The medical community has long argued that hearing loss in adults leads to cognitive decline, social isolation, depression, and other ailments. This position is now bolstered by a new study that shows that persons with hearing loss over age 70 are both more likely to be depressed and much more likely to require hospitalization for a variety of issues than those persons with normal hearing. The results are important as they show the broader, economic and long-term effects of hearing loss on general health.
The study, funded by the National Institutes of Health (NIH), and the Centers for Disease Control and Prevention, was conducted by researchers from Johns Hopkins University. Frank Lin, the study’s senior investigator, summarized the importance of the study, stating, “Our results underscore why hearing loss should not be considered an inconsequential part of aging, but an important issue for public health.”
Using health survey data from close to 2,000 men and women aged 70 and older, the study, known as the National Health and Nutrition Examination Survey (NHANES), tested for hearing loss from 2005 to 2006, and again from 2009 to 2010. The participants’ physical and mental well-being was documented with answers to detailed questionnaires. The results of the study include the finding that persons with hearing loss were 57 percent more likely to have deep episodes of stress, depression or bad moods. They were also much more likely to have prolonged illnesses, often requiring hospitalization.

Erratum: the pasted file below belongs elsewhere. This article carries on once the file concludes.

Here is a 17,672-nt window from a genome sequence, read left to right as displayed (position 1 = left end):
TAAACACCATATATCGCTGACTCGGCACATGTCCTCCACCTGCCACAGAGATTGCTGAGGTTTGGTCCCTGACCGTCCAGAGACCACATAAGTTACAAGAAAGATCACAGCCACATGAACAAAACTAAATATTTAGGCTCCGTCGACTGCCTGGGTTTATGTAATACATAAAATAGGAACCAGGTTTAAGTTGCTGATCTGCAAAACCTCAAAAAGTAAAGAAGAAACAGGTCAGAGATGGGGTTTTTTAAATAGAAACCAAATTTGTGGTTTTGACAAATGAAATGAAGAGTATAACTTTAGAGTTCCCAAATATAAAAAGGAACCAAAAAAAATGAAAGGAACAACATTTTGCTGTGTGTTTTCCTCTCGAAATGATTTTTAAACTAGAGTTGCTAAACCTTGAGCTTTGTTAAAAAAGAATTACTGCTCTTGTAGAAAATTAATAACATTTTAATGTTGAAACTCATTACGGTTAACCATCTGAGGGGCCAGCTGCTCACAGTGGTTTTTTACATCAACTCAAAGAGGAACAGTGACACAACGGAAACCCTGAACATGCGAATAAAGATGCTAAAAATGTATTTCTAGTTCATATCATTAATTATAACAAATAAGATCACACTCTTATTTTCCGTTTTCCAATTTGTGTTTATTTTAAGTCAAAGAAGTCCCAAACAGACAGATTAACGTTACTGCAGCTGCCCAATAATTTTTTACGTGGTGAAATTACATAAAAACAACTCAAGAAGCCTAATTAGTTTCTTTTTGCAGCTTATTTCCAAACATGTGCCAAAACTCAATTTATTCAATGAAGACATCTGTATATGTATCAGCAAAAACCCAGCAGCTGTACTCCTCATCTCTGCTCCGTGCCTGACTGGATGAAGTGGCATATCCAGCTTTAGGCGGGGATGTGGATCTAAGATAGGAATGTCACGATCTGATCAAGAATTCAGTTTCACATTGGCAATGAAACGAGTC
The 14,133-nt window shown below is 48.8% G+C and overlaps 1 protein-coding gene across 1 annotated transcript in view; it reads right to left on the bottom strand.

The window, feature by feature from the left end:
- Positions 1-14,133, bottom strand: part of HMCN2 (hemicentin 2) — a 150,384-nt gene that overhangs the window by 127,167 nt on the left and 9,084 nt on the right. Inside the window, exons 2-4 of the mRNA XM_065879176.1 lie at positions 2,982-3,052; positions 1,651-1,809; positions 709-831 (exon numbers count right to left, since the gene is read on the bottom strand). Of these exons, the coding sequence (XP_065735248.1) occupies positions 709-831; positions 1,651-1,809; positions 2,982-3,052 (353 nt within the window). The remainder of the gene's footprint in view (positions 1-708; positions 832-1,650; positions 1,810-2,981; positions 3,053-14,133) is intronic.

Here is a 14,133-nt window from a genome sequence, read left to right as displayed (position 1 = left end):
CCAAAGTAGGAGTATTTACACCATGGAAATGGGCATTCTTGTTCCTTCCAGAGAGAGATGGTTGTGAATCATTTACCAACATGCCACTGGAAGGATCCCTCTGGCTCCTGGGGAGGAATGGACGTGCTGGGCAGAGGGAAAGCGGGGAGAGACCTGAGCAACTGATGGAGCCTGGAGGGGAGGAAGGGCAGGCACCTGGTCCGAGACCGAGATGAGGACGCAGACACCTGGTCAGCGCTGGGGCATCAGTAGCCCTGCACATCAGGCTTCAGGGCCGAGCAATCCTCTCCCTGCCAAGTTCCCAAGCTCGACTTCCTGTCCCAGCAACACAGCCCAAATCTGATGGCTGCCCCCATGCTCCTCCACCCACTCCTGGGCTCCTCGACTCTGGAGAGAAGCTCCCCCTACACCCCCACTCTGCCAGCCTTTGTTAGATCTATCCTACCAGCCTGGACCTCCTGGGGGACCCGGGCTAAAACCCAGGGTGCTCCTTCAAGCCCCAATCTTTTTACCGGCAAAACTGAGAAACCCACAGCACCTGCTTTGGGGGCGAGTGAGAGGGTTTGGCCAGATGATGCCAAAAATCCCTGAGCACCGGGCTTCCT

Hearing loss is not a minor issue. The study supports existing knowledge that that social isolation resulting from hearing loss can lead to physical and mental declines. Often these early declines lead to more serious illnesses requiring advanced care, hospitalization, and greater expenses. This data highlights the need for improved health care services, especially more accessible and affordable approaches to treating hearing loss.
As Lin further points out, “Hearing loss may have a profoundly detrimental effect on older people’s physical and mental well-being, and even health care resources.”
Source: Johns Hopkins Medicine